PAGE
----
Month after month, China takes more and more steps toward space superpower status. We’ve just seen them complete a three-module space station, and perform the first handover from one crew to another. This also set a new record: six Chinese people in orbit simultaneously. This year they are also on a steady path to being the second nation by orbital rocket launches, only behind the USA. However, there is another field where China is scoring great success: robotic exploration.
Chinese robotic exploration started relatively late, with the Chang’e 1 lunar orbiter launched in 2007. The name comes from the Chinese goddess of the Moon. The spacecraft used its camera and laser altimeter to produce some very accurate 3D maps of our satellite. Chang’e 2 repeated the mission in 2010 and visited the Sun-Earth L2 Lagrange point and asteroid 4179 Toutatis. Next, in 2011, the People’s Republic tried to launch an orbiter to Mars, Yinghuo-1 (“Luminous fire”, and similar-sounding to the ancient word for Mars). It rode along Russia’s Fobos-Grunt spacecraft. Unfortunately, the failure of the Blok-D upper stage of the Proton launch vehicle doomed both spacecrafts.
In 2013, Chang’e 3 landed on the Moon, making China the third nation to accomplish such a feat, after the USSR and the USA. The probe studied the lunar soil and deployed a small rover, Yutu (“Jade rabbit”). A similar mission took place in 2019, when Chang’e 4 and Yutu 2 landed on the lunar farside, a world first. Communications continued thanks to the Quequiao relay satellite, orbiting in a halo orbit around the Earth-Moon L2 Lagrange point. Such a trajectory had already been explored in 2014 by Chang’e 5-T1, a demonstrator for a surface sample return capsule.
These tests allowed the latest mission of the Chinese lunar exploration program to take place in late 2020. Chang’e 5 landed on the lunar surface, gathered some surface samples, and then brought them back to Earth. The mission was the first lunar sample return since Luna 24 in 1976. It used an ambitious lunar orbit rendezvous profile, just like the Apollo program. In the same year, China launched its first successful Mars mission. The Tianwen-1 (“Heavenly questions”) spacecraft included an orbiter, a lander, and the Zhurong rover. The landing went perfectly, and the three spacecrafts are now studying the red planet.
The future of lunar exploration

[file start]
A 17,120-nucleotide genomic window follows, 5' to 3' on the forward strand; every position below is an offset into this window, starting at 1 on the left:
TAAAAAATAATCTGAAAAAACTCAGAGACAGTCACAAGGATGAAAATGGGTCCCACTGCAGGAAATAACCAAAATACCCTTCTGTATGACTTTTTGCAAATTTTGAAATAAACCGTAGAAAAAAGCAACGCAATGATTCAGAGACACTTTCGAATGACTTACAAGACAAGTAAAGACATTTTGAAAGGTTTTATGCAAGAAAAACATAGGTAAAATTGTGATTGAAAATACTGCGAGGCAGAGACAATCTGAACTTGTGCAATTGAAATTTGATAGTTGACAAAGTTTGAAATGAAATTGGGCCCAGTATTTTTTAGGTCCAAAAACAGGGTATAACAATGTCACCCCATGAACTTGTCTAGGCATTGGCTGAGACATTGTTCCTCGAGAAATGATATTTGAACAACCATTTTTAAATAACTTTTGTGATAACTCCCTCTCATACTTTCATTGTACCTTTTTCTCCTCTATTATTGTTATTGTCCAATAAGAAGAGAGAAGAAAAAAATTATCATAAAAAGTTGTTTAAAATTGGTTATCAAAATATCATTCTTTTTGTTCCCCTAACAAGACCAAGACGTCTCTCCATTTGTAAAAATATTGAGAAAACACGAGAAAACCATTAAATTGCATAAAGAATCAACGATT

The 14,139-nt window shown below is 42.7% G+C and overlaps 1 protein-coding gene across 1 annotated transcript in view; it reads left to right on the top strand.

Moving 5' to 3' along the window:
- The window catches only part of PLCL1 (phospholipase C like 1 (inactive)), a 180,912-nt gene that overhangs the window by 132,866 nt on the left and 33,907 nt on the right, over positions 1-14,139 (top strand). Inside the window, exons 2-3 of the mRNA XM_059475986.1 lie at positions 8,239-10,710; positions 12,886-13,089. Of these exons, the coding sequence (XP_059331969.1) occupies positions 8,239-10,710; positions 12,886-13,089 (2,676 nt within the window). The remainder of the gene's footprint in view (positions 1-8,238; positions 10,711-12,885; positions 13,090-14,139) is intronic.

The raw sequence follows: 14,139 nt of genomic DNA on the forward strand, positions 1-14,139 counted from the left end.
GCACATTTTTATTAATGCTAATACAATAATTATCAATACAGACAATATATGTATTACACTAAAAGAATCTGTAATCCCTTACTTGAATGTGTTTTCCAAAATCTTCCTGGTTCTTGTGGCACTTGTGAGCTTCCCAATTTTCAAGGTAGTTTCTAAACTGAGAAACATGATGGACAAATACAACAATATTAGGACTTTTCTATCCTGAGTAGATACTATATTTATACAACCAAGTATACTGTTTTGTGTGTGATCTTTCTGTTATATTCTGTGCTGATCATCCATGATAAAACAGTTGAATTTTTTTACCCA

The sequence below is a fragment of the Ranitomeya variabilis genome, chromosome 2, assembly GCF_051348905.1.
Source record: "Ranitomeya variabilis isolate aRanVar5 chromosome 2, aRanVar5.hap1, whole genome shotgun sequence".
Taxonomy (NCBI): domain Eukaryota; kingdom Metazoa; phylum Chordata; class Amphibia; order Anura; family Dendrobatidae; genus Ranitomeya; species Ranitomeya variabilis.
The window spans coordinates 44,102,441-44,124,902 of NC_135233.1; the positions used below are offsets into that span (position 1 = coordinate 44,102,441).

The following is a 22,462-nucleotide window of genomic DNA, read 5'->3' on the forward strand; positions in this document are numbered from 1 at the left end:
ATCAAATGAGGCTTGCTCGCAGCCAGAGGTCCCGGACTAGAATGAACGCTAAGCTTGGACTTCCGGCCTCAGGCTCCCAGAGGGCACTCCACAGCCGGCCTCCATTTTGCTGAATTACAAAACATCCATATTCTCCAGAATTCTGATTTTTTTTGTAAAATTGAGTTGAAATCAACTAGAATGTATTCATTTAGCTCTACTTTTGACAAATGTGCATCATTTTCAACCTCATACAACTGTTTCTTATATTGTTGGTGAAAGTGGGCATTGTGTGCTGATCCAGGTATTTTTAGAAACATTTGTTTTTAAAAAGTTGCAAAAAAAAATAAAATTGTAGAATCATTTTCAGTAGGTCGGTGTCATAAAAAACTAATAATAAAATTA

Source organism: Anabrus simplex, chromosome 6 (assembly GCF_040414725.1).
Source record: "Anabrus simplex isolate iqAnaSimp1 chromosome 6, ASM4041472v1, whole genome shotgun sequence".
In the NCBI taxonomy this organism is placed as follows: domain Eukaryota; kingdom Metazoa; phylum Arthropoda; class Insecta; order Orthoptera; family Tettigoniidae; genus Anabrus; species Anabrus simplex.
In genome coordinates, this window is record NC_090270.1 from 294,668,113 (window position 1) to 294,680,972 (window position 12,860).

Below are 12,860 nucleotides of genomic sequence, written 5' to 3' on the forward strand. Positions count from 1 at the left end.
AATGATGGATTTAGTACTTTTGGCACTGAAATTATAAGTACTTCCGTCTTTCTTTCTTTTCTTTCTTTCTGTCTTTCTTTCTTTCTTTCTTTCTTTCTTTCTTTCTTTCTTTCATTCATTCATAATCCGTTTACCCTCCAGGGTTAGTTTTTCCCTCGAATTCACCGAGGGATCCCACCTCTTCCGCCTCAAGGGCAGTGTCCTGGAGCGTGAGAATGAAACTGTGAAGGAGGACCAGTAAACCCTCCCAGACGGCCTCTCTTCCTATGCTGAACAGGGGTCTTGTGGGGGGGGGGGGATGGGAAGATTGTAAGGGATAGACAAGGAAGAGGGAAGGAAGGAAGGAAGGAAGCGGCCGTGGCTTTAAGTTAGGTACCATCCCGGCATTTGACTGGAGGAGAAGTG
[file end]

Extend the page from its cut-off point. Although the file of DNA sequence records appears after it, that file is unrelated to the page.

After so much progress in the last decade, China is set to continue robotic lunar exploration in the next few years. In 2024 a new relay satellite, Quequiao 2, is scheduled for launch. In 2025, this satellite will support a second sample return mission, Chang’e 6, this time from the lunar South Pole. The mission will also include experiments from other countries, namely Italy, France, ESA/Sweden, and Pakistan. They will allow laser ranging of our satellite, and look for ice, volatiles, and negative ions.
Next, in 2026 and 2028, the Chang’e 7 and 8 missions should take off. Both of these will land at the South Pole, and look for ice deposits using rovers and small hoppers that will be able to fly to several locations. The latter mission will also include an instrument to produce oxygen from the lunar regolith, demonstrating In-Situ Resource Utilization. These probes will test key technologies for China’s future ambitions, which include landing a crew on our satellite and establishing a permanent base.
The future of interplanetary exploration
The second Chinese interplanetary spacecraft should leave Earth around 2025 and head for near-earth asteroid 469219 Kamoʻoalewa. The space probe, dubbed Tianwen-2, will travel using electric propulsion and will land on the asteroid to gather a sample of its surface. From there, it will set course for an Earth fly-by and drop off the sample in a reentry capsule. After the delivery, the spacecraft will reach the 311P PanSTARRS main-belt comet. This object is a big chunk of ice and rock, but it doesn’t circle around the Sun in a highly elliptical orbit like a regular comet. Instead, it’s located in the main asteroid belt between Mars and Jupiter. Thus, studying such an object from up close will be a great first in the field.
Tianwen-3 is a proposed Mars sample return mission. Two vehicles should leave Earth in 2028: a lander and launcher, and an orbiter to bring back the samples. If everything goes according to plans, the mission would bring back martian soil in 2031. Interestingly, it would be in competition with the joint ESA/NASA attempt to do so, which should also take place at the end of this decade. The two spacecrafts would both use existing launch vehicles: Long March-3B for the lander and Long March 5 for the orbiter. There will be no attempt to select samples in advance (like the Perseverance rover is doing right now): the soil around the lander will be what is brought home. Interestingly, there is a proposal to use a small robotic dog for sample gathering, to try and get the most scientifically significant rocks from the area.
The last mission which is planned in some detail is Tianwen-4. This will be China’s first mission to the outer planets. The main spacecraft will orbit Jupiter and its moon Callisto. During the encounter with the king of the planets, a smaller spacecraft will begin autonomous flight and use the gas giant’s gravity to propel itself up to an encounter with Uranus. It will possibly be the first and only spacecraft to reach the ice giant since Voyager 2 in 1986. The launch should take place around 2030, but anything so ambitious and so far out in the future is at high risk of seeing delays and changes in plans.
We cannot know for sure if these launch dates will be met and if everything will go smoothly. We don’t even know if other minor missions will go from proposals to flight hardware in the meantime. What is certain is that it will be exciting to see a decade of exploration unfold before our eyes, and to follow every landing and fly-by.